Mount Mayon has a very perfect and steep cone built out of alternating layers of ash, lava and pyroclastic deposits. This makes it into a very unstable volcano with a highly varied arsenal of deadly expressions. The number one historical killer has been lahars. Secondly comes the pyroclastic flows. The rest of the list covers suffocation due to ash and gas, rockslides, and incandescent bombs. The volcano also frequently suffers from unexpected phreatic detonations that occur without warning. Mount Mayon last killed people in May when climbers that had sneaked inside the 6km permanent danger zone got blasted by a phreatic detonation.
A realistic death toll for Mayon is about 50 000 people since 1616. This number has been achieved without any episode where a city has been hit directly. The highest known death toll for one single eruption is 2 200 people that died from lahars, suffocation, and ash fall. If there had been a lahar or pyroclastic surge hitting one of the cities the number would have been much higher.
Due to the shape and height of Mayon the aperture of the volcanic crater has grown increasingly narrow. This increases the pressure inside the system during an eruption. One could compare this with a rifle that has a barrel that is getting narrower over time. As one fires the rifle the bullet will be squeezed harder and harder for every shot with an increase in gas pressure behind the bullet. One day the rifle barrel will rupture, and the same goes for Mayon.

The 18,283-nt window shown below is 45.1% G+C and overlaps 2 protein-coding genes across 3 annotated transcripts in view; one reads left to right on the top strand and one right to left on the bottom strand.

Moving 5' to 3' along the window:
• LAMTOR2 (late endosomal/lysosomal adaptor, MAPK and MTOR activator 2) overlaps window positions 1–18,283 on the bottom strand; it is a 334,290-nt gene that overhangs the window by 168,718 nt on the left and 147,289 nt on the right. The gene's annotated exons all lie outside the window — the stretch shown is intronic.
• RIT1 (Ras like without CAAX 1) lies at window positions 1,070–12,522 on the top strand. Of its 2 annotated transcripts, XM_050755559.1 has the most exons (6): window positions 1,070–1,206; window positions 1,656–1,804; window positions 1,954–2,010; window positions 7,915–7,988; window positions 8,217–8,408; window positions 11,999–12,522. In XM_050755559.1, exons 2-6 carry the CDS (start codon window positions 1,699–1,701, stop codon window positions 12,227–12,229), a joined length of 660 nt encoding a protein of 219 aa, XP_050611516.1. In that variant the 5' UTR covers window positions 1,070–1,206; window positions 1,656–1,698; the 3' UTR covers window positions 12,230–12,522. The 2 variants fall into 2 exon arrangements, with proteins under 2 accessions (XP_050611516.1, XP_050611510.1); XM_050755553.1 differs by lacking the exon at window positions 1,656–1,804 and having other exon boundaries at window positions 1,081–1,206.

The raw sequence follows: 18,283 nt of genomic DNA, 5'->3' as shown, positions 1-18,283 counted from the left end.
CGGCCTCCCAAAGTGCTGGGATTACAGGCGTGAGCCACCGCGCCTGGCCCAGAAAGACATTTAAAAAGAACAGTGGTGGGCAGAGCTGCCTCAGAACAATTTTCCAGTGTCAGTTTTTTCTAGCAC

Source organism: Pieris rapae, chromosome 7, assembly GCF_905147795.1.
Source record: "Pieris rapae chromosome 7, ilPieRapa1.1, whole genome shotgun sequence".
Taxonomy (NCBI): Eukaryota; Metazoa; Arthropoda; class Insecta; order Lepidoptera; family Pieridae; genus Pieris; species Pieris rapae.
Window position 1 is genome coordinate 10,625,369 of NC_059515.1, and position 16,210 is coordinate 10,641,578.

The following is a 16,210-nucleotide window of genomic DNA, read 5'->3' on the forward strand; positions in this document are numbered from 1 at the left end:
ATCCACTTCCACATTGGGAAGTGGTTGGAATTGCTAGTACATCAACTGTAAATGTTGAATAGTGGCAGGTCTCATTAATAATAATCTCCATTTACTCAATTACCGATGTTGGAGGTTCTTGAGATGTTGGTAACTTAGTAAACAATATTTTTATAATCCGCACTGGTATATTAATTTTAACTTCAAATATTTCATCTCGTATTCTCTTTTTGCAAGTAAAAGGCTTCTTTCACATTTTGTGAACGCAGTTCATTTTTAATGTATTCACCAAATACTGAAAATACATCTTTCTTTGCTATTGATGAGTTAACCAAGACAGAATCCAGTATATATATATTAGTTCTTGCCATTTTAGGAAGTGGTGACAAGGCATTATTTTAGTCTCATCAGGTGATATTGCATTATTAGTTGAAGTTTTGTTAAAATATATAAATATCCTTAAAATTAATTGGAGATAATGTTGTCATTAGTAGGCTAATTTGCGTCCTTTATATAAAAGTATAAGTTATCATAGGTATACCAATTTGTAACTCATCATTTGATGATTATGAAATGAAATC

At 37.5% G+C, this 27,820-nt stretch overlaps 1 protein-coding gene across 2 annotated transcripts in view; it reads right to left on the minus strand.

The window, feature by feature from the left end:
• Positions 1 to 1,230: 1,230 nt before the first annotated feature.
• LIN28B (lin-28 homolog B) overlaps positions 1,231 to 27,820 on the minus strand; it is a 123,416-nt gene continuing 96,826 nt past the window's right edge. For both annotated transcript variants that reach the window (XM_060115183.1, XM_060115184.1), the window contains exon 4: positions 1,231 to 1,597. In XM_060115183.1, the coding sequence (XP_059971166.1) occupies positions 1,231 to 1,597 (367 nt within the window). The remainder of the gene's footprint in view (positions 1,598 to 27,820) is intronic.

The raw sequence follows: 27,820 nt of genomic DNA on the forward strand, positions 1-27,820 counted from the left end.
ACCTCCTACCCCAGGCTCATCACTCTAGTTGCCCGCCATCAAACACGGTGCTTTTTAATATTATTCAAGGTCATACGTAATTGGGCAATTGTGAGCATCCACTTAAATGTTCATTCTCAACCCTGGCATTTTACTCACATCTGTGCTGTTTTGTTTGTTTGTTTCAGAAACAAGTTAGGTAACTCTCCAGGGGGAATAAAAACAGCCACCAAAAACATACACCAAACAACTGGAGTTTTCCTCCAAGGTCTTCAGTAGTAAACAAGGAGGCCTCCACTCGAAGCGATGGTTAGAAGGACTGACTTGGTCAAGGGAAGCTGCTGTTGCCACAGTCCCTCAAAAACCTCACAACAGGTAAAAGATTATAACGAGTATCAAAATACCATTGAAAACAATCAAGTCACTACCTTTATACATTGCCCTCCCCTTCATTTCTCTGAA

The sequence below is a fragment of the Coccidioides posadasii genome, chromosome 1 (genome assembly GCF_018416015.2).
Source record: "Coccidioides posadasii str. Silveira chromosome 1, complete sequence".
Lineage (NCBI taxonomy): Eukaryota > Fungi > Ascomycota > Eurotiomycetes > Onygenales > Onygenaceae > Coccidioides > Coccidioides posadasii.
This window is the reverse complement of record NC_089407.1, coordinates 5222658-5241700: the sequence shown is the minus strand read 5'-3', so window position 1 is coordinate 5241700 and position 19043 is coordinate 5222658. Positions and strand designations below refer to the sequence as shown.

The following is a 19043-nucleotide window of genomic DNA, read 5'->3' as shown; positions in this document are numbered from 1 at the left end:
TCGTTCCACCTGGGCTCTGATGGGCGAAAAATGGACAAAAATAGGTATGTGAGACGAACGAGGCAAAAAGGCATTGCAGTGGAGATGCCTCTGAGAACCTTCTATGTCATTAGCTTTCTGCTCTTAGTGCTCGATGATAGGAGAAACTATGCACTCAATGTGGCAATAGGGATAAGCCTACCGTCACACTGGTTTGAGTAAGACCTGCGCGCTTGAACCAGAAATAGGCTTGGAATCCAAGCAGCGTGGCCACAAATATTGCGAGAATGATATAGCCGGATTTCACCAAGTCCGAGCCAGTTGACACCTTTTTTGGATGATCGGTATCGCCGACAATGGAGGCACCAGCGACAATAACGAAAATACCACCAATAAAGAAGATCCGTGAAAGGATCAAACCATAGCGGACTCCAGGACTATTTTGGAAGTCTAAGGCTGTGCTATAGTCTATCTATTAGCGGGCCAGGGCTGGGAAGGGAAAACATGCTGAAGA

Basically this gives the same basic setting as for Pinatubo, as a large eruption happens the volcanic aperture cannot withstand the pressure and an explosive widening of the crater occurs. The other thing that could happen is that Mount Mayon will suffer a flank collapse like the one that happened at Mount St Helens. This is though unlikely since Mount Mayon erupts so frequently that the volcanic tubing is in a state of being semi-open all the time. A flank collapse requires a lot of pressure building up prior to an eruption, but in the case of Mount Mayon that would cause a normal eruption to occur at an earlier stage.